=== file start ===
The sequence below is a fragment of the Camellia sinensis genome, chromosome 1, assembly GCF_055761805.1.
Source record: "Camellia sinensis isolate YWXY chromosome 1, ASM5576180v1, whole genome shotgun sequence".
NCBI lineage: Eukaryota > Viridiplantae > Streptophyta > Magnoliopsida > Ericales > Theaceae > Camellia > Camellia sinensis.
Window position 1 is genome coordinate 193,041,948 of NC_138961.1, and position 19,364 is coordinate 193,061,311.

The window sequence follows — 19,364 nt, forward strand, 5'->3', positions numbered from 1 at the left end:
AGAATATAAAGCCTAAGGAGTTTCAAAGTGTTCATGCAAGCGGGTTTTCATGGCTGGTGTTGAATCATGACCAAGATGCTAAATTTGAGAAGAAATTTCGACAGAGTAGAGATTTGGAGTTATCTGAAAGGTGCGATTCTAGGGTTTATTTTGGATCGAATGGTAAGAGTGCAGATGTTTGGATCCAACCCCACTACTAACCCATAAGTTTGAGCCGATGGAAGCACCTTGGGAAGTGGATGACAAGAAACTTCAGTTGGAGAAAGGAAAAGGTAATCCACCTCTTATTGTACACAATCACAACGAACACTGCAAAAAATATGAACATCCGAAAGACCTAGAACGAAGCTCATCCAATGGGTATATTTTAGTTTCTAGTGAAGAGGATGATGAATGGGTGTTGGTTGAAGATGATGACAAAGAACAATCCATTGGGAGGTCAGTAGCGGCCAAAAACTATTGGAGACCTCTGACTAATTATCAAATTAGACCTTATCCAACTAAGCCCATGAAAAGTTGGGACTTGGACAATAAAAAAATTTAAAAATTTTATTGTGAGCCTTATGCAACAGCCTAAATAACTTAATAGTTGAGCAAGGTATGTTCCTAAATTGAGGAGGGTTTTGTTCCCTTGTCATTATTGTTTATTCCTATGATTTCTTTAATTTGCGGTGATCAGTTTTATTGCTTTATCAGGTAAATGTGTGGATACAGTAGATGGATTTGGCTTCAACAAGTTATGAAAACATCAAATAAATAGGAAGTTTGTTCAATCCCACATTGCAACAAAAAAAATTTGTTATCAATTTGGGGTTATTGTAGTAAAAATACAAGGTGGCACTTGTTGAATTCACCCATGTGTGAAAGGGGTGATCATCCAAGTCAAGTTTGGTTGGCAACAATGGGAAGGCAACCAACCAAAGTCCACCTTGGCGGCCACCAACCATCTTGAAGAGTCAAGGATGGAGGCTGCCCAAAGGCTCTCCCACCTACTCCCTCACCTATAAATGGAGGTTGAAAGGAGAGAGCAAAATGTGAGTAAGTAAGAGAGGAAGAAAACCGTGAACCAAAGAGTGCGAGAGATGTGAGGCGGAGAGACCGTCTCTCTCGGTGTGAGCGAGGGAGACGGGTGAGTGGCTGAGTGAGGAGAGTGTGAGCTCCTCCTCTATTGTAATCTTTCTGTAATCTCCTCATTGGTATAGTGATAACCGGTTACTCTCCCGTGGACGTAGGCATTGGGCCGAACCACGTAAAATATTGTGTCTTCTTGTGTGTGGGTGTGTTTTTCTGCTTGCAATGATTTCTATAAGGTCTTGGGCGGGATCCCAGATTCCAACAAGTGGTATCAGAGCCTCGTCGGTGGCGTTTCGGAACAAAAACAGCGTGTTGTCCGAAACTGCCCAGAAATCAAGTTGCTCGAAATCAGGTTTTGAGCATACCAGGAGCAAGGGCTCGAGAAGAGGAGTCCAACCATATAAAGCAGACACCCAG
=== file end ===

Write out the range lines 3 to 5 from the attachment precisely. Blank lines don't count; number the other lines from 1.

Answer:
NCBI lineage: Eukaryota > Viridiplantae > Streptophyta > Magnoliopsida > Ericales > Theaceae > Camellia > Camellia sinensis.
Window position 1 is genome coordinate 193,041,948 of NC_138961.1, and position 19,364 is coordinate 193,061,311.

The window sequence follows — 19,364 nt, forward strand, 5'->3', positions numbered from 1 at the left end: